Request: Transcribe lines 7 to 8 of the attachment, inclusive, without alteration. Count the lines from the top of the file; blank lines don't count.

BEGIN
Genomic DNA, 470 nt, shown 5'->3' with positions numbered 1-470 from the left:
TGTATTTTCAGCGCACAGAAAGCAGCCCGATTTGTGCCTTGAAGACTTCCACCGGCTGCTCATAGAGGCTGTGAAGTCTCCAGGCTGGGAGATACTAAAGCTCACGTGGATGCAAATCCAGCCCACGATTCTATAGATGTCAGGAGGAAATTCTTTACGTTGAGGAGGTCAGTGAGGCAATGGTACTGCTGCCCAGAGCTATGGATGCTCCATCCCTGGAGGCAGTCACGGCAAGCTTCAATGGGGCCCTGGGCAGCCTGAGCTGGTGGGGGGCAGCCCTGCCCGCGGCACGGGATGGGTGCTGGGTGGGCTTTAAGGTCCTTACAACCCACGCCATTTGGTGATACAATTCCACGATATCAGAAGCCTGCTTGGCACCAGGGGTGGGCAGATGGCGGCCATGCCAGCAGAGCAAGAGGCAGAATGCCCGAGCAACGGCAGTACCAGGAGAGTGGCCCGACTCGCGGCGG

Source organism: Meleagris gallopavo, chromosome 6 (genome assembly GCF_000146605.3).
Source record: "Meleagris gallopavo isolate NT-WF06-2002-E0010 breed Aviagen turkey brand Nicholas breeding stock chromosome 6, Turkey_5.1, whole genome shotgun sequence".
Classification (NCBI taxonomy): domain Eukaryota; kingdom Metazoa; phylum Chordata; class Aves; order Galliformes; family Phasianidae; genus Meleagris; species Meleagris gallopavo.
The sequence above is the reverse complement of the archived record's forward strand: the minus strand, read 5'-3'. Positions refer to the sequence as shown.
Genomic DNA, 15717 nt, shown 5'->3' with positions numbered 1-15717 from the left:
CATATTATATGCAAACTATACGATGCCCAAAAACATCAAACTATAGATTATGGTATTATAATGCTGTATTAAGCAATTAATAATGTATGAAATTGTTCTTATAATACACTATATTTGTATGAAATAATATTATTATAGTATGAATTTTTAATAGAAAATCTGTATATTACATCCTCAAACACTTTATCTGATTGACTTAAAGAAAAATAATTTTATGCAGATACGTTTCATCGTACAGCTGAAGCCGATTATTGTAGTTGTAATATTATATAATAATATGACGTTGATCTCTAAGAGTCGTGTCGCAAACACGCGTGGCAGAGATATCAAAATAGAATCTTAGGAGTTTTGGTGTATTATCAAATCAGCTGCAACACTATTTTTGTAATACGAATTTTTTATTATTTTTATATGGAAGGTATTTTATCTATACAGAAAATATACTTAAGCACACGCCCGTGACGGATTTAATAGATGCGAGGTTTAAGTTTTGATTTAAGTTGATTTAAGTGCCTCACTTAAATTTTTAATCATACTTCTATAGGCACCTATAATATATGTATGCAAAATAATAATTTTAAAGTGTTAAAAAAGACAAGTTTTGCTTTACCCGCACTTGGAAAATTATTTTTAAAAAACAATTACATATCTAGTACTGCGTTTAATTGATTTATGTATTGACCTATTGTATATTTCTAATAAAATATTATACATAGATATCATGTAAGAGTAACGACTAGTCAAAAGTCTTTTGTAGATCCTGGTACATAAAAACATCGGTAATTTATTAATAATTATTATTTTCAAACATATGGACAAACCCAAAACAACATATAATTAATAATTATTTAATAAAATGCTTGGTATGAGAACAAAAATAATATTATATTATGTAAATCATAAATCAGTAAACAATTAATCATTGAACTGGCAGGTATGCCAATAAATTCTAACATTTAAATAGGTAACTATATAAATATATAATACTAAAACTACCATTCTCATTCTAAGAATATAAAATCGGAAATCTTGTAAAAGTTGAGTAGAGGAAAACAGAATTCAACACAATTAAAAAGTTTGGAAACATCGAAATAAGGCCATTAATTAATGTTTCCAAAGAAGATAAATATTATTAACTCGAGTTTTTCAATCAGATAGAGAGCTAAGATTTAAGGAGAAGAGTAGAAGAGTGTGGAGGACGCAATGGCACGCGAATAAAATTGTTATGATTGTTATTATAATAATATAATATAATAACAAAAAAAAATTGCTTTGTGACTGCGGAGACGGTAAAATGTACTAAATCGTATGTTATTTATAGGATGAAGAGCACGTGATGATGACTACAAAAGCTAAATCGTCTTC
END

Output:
Genomic DNA, 15717 nt, shown 5'->3' with positions numbered 1-15717 from the left:
CATATTATATGCAAACTATACGATGCCCAAAAACATCAAACTATAGATTATGGTATTATAATGCTGTATTAAGCAATTAATAATGTATGAAATTGTTCTTATAATACACTATATTTGTATGAAATAATATTATTATAGTATGAATTTTTAATAGAAAATCTGTATATTACATCCTCAAACACTTTATCTGATTGACTTAAAGAAAAATAATTTTATGCAGATACGTTTCATCGTACAGCTGAAGCCGATTATTGTAGTTGTAATATTATATAATAATATGACGTTGATCTCTAAGAGTCGTGTCGCAAACACGCGTGGCAGAGATATCAAAATAGAATCTTAGGAGTTTTGGTGTATTATCAAATCAGCTGCAACACTATTTTTGTAATACGAATTTTTTATTATTTTTATATGGAAGGTATTTTATCTATACAGAAAATATACTTAAGCACACGCCCGTGACGGATTTAATAGATGCGAGGTTTAAGTTTTGATTTAAGTTGATTTAAGTGCCTCACTTAAATTTTTAATCATACTTCTATAGGCACCTATAATATATGTATGCAAAATAATAATTTTAAAGTGTTAAAAAAGACAAGTTTTGCTTTACCCGCACTTGGAAAATTATTTTTAAAAAACAATTACATATCTAGTACTGCGTTTAATTGATTTATGTATTGACCTATTGTATATTTCTAATAAAATATTATACATAGATATCATGTAAGAGTAACGACTAGTCAAAAGTCTTTTGTAGATCCTGGTACATAAAAACATCGGTAATTTATTAATAATTATTATTTTCAAACATATGGACAAACCCAAAACAACATATAATTAATAATTATTTAATAAAATGCTTGGTATGAGAACAAAAATAATATTATATTATGTAAATCATAAATCAGTAAACAATTAATCATTGAACTGGCAGGTATGCCAATAAATTCTAACATTTAAATAGGTAACTATATAAATATATAATACTAAAACTACCATTCTCATTCTAAGAATATAAAATCGGAAATCTTGTAAAAGTTGAGTAGAGGAAAACAGAATTCAACACAATTAAAAAGTTTGGAAACATCGAAATAAGGCCATTAATTAATGTTTCCAAAGAAGATAAATATTATTAACTCGAGTTTTTCAATCAGATAGAGAGCTAAGATTTAAGGAGAAGAGTAGAAGAGTGTGGAGGACGCAATGGCACGCGAATAAAATTGTTATGATTGTTATTATAATAATATAATATAATAACAAAAAAAAATTGCTTTGTGACTGCGGAGACGGTAAAATGTACTAAATCGTATGTTATTTATAGGATGAAGAGCACGTGATGATGACTACAAAAGCTAAATCGTCTTC